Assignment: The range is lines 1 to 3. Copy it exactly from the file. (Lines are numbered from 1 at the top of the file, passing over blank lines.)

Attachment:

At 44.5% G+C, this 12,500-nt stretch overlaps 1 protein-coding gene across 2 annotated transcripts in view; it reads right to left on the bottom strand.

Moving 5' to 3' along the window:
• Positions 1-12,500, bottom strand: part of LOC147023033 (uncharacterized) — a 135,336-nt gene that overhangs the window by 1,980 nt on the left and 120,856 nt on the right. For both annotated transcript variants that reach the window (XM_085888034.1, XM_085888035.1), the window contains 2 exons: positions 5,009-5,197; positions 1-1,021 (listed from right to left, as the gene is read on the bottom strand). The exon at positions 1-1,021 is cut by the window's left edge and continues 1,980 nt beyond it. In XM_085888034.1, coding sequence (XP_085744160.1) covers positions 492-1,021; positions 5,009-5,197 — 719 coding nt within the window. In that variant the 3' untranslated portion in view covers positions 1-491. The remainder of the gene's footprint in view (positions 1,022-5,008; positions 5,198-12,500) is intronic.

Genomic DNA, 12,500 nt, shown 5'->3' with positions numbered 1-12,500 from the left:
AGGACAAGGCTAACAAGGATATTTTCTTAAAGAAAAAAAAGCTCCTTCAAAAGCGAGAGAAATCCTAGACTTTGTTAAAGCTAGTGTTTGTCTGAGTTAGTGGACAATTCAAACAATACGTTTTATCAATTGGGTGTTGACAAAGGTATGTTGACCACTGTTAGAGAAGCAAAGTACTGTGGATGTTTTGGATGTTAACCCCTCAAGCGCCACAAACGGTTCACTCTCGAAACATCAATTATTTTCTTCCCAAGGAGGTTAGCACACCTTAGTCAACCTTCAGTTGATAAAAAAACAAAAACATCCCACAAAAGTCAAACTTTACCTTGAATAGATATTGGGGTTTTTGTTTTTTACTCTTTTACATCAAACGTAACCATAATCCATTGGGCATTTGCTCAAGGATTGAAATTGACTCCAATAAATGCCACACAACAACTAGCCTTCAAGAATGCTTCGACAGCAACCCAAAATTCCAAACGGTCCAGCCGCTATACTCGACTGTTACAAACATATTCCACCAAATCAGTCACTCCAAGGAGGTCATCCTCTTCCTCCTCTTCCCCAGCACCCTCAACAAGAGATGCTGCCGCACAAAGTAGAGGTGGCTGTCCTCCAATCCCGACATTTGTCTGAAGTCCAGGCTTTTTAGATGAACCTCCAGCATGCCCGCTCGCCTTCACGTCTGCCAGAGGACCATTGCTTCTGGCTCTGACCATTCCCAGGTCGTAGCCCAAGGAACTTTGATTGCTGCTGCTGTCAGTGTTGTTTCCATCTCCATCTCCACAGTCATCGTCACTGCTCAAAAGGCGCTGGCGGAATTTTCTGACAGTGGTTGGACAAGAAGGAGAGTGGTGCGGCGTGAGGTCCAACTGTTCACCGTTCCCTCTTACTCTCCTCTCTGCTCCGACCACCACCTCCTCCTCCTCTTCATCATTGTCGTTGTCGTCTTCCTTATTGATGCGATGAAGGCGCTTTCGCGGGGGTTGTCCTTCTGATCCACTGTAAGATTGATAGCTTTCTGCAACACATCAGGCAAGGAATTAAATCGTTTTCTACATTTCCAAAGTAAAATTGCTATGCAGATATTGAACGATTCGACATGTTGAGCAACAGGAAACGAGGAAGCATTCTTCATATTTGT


At 44.5% G+C, this 12,500-nt stretch overlaps 1 protein-coding gene across 2 annotated transcripts in view; it reads right to left on the bottom strand.

Moving 5' to 3' along the window:
• Positions 1-12,500, bottom strand: part of LOC147023033 (uncharacterized) — a 135,336-nt gene that overhangs the window by 1,980 nt on the left and 120,856 nt on the right. For both annotated transcript variants that reach the window (XM_085888034.1, XM_085888035.1), the window contains 2 exons: positions 5,009-5,197; positions 1-1,021 (listed from right to left, as the gene is read on the bottom strand). The exon at positions 1-1,021 is cut by the window's left edge and continues 1,980 nt beyond it. In XM_085888034.1, coding sequence (XP_085744160.1) covers positions 492-1,021; positions 5,009-5,197 — 719 coding nt within the window. In that variant the 3' untranslated portion in view covers positions 1-491. The remainder of the gene's footprint in view (positions 1,022-5,008; positions 5,198-12,500) is intronic.